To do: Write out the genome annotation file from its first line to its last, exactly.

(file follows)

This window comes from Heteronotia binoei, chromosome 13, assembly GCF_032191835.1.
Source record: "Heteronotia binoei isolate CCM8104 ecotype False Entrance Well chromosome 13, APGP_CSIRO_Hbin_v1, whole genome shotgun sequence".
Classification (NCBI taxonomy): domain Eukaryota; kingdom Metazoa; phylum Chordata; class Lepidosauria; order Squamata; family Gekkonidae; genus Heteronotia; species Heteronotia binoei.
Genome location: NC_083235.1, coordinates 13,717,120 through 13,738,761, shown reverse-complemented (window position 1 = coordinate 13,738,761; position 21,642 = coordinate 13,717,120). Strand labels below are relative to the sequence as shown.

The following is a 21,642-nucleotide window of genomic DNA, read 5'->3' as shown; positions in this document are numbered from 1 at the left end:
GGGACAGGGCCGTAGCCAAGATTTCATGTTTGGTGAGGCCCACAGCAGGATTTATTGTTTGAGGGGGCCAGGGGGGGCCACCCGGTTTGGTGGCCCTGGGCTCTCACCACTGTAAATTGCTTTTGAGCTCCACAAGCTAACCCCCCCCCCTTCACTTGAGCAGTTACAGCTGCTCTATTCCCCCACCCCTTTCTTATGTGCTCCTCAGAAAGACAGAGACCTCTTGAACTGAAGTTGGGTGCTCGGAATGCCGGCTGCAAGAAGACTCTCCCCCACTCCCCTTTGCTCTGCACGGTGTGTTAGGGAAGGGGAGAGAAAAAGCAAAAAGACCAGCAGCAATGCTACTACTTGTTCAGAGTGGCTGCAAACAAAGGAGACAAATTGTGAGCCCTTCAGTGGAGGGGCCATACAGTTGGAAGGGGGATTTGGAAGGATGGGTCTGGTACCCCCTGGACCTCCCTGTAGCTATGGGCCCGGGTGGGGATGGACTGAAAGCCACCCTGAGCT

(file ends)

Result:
This window comes from Heteronotia binoei, chromosome 13, assembly GCF_032191835.1.
Source record: "Heteronotia binoei isolate CCM8104 ecotype False Entrance Well chromosome 13, APGP_CSIRO_Hbin_v1, whole genome shotgun sequence".
Classification (NCBI taxonomy): domain Eukaryota; kingdom Metazoa; phylum Chordata; class Lepidosauria; order Squamata; family Gekkonidae; genus Heteronotia; species Heteronotia binoei.
Genome location: NC_083235.1, coordinates 13,717,120 through 13,738,761, shown reverse-complemented (window position 1 = coordinate 13,738,761; position 21,642 = coordinate 13,717,120). Strand labels below are relative to the sequence as shown.

The following is a 21,642-nucleotide window of genomic DNA, read 5'->3' as shown; positions in this document are numbered from 1 at the left end:
GGGACAGGGCCGTAGCCAAGATTTCATGTTTGGTGAGGCCCACAGCAGGATTTATTGTTTGAGGGGGCCAGGGGGGGCCACCCGGTTTGGTGGCCCTGGGCTCTCACCACTGTAAATTGCTTTTGAGCTCCACAAGCTAACCCCCCCCCCTTCACTTGAGCAGTTACAGCTGCTCTATTCCCCCACCCCTTTCTTATGTGCTCCTCAGAAAGACAGAGACCTCTTGAACTGAAGTTGGGTGCTCGGAATGCCGGCTGCAAGAAGACTCTCCCCCACTCCCCTTTGCTCTGCACGGTGTGTTAGGGAAGGGGAGAGAAAAAGCAAAAAGACCAGCAGCAATGCTACTACTTGTTCAGAGTGGCTGCAAACAAAGGAGACAAATTGTGAGCCCTTCAGTGGAGGGGCCATACAGTTGGAAGGGGGATTTGGAAGGATGGGTCTGGTACCCCCTGGACCTCCCTGTAGCTATGGGCCCGGGTGGGGATGGACTGAAAGCCACCCTGAGCT